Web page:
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Anaheim Prepares Behring Welcome

Pro football: City spokesman expects agreement with his NFL team despite threat of lawsuit from Seattle.

February 06, 1996|From Associated Press

As their equipment moved south from Seattle on Monday, the Seahawks were on the verge of becoming a Southern California franchise--at least for practice.

Bret Colson, a spokesman for the city of Anaheim, carefully avoided calling the team by its name. He said the city "expects to have an agreement reached with the new Southern California football franchise to train at what was once known as Rams Park in the near future."

Anaheim city officials released a statement saying they will meet with Seahawk owner Ken Behring regarding the practice facility "in the next few days."

City officials also said they are optimistic a deal can be reached to bring Behring's team to Anaheim on a permanent basis.

As of Monday afternoon, the city said no commitments had been reached, but officials hope to begin discussions soon on an agreement to make the NFL franchise an "anchor in the city's Sportstown Anaheim Complex, where it would play in a new football-only stadium."

The city announced last month it would construct a state-of-the-art football-only stadium adjacent to Anaheim Stadium, where the Rams played before moving to St. Louis last year and where the Angels currently play.

Meanwhile, King County prosecutor Norm Maleng said in Seattle that any government entity that signs a contract with Behring for use of a stadium to play NFL games would be sued by the county. But nothing was said about a practice facility.

As soon as the county learned of a contract, "Boom, we'd file suit," Maleng said.

In response, Colson said: "It is our intention not to become involved in any legal disputes regarding the move of the franchise. We don't want to do anything that's going to inflame emotions any further. We know what it's like to lose a football team and we are sympathetic to that situation."

Before moving, the Rams practiced at the facility known as Rams Park for 15 years--the length of time they played their home games at Anaheim Stadium.

Rams Park was previously an elementary school and is owned by the Magnolia School District. The city will lease the site from the school district and in turn sublease it to Behring's franchise, Colson said.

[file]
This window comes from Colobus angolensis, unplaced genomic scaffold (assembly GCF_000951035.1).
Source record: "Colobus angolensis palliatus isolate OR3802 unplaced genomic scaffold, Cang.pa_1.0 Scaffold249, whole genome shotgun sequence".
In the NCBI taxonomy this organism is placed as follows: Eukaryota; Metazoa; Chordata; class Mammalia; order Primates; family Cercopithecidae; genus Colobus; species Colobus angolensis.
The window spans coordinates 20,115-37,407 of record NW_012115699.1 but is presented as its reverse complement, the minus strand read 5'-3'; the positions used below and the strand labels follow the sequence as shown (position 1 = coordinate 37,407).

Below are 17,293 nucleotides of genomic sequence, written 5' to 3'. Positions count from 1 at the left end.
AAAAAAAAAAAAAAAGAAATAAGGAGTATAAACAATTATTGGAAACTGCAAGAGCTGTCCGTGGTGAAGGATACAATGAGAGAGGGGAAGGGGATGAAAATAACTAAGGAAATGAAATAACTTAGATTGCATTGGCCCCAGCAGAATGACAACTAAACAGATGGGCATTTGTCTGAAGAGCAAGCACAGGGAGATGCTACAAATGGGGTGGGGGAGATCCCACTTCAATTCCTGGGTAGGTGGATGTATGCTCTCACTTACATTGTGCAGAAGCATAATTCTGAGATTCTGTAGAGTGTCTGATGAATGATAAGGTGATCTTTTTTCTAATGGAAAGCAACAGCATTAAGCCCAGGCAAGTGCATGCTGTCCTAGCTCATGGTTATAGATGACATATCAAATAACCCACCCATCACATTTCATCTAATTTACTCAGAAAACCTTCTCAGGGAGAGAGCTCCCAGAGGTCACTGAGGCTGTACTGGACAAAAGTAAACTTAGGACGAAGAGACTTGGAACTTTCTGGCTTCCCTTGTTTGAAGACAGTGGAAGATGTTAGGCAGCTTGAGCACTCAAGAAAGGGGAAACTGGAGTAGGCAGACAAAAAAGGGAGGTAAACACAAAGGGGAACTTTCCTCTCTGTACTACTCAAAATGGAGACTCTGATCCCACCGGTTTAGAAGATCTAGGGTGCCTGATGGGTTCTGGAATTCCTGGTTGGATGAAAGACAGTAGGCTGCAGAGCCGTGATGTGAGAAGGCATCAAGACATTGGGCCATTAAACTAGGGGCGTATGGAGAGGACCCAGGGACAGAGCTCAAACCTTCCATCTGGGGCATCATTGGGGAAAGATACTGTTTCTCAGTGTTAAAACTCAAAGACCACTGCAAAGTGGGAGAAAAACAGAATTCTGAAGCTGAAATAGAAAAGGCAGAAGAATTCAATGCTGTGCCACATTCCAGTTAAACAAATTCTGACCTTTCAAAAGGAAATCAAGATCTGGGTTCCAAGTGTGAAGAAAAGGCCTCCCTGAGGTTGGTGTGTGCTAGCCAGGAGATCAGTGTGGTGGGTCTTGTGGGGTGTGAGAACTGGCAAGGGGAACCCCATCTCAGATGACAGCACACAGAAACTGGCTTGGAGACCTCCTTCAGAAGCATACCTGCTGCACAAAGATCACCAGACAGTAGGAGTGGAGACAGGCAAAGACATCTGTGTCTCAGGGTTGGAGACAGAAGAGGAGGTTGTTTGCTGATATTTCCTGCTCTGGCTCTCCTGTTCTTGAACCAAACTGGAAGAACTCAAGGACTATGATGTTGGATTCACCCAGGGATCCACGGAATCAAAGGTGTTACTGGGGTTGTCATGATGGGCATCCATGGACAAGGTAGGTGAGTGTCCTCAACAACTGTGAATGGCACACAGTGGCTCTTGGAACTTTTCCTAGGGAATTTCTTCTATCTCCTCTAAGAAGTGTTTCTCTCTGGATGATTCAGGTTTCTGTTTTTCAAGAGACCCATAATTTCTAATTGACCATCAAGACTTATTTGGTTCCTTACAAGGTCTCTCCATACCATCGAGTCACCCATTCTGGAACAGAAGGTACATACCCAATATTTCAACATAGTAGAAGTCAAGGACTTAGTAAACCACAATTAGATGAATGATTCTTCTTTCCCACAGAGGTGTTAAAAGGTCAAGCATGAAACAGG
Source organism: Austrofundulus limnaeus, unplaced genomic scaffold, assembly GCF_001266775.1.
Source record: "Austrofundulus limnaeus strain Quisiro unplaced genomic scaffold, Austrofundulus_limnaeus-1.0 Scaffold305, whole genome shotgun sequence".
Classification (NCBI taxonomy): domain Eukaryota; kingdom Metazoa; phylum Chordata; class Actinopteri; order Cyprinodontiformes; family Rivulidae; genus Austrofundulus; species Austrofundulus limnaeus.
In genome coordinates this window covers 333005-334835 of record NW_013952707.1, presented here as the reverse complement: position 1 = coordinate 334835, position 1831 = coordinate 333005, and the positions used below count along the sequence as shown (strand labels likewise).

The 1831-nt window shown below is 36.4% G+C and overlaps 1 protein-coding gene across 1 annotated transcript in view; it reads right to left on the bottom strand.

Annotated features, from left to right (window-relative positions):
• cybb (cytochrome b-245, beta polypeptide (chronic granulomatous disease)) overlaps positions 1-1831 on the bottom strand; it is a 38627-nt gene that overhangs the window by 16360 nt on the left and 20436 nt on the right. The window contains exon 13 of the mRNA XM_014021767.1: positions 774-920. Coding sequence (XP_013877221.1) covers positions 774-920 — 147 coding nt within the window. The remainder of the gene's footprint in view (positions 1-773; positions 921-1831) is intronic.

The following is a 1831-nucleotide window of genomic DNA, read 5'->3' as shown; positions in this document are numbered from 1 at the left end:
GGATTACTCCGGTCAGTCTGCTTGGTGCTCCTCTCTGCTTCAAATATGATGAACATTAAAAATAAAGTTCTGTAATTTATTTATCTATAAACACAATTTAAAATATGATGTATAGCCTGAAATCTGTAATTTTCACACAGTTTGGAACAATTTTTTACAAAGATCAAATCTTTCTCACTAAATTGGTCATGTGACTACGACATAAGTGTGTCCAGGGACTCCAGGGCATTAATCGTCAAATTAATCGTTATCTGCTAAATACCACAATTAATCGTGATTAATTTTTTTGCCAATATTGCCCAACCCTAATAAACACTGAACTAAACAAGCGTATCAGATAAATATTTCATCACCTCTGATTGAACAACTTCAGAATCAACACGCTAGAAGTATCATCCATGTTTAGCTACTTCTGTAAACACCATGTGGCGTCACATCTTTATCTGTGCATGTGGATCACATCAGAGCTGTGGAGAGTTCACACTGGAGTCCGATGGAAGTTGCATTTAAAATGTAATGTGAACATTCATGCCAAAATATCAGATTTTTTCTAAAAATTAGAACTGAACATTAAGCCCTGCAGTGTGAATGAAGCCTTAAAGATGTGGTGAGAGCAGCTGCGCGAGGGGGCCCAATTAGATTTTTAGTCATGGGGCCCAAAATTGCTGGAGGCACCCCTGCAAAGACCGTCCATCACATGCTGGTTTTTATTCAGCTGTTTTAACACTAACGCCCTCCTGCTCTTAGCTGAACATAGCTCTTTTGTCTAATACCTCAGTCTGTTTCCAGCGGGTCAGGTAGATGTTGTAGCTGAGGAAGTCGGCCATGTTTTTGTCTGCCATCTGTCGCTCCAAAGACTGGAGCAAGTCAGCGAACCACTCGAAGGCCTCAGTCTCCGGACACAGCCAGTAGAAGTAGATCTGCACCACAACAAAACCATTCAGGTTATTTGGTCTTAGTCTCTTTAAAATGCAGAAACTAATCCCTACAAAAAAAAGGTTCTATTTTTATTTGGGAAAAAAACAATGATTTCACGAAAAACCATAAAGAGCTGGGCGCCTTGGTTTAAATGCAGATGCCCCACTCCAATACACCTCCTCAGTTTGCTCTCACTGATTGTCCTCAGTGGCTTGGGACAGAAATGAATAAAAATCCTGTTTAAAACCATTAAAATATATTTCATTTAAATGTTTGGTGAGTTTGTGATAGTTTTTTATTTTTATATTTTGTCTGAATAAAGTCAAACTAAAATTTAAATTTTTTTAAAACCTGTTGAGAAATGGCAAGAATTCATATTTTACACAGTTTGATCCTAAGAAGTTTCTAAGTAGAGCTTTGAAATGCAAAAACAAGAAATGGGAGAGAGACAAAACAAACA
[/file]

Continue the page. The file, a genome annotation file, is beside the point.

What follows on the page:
Anaheim announced over the weekend it was entering negotiations with the Seahawks for a practice site as well as a permanent home.

When Behring announced last Friday he was moving his team, King County won a two-week temporary restraining order preventing the team from playing its home games anywhere but the Kingdome.

Of course, that makes little difference now, with the start of the 1996 season six months away. And the order didn't prevent the team from physically leaving the area.

King County Executive Gary Locke brought up the Seahawks in a meeting with President Clinton on Monday. Locke was among more than a dozen officials from across the country who met with the president for nearly two hours at the White House to discuss the impact of budget cuts on local governments.

Locke gave Clinton a "Save the Seahawks" T-shirt and a letter expressing King County's concerns.

"He [Clinton] was actually very aware of this," Locke said. "He is quite a sports fans. He understands the economics of this. He expressed concern about owners that move their teams in pursuit of stadiums with sky boxes to make more money.

"He didn't really offer any help. He expressed deep concern about what is happening to all sports teams of baseball and football."

Earlier, Locke named Sen. Slade Gorton, (R-Wash.); Seattle business executive John Nordstrom, whose family sold the team to Behring in 1988, and retired Boeing vice president for government affairs Bud Coffey to head a committee to seek out local ownership for the Seahawks.

In Seattle, Metropolitan King County Councilman Peter von Reichbauer said a group of three wealthy Seattle-area people has expressed interest in making a bid for the team. He did not identify them. They would be the third potential buyer. The other two are billionaire Paul Allen and a Northwest businessman whom von Reichbauer has not identified.

The council also sent a letter to NFL Commissioner Paul Tagliabue asking for his support.

In Olympia, Wash., the Washington state Senate unanimously approved a non-binding resolution Monday encouraging state Attorney General Christine Gregoire and Washington's congressional delegation to do what they can to help fans of the football team.

Behring has said he is not interested in selling the team.

His son, Seahawk President Dave Behring, said in a video distributed to media outlets Monday that attacks on his father are unfair.

"He's done business his whole life in an open and ethical way. He's tried to work with the people for the last year and a half to two years on this project," Dave Behring said. "For the last seven or eight years since he purchased the team, the media has continued to issue caustic and scathing attacks on his character, and it's continued unabated."

At Rams Park on Monday afternoon, city parks workers cut grass and spruced up the area, but neither Behring nor city officials showed.

One worker took a can of silver-gray spray paint and sprayed out the name "Frontiere" from Ram owner Georgia Frontiere's parking place in front of the one-story red-brick complex.

Frontiere's spot was one of five marked in gold letters on a blue background. The others simply say, "Reserved."

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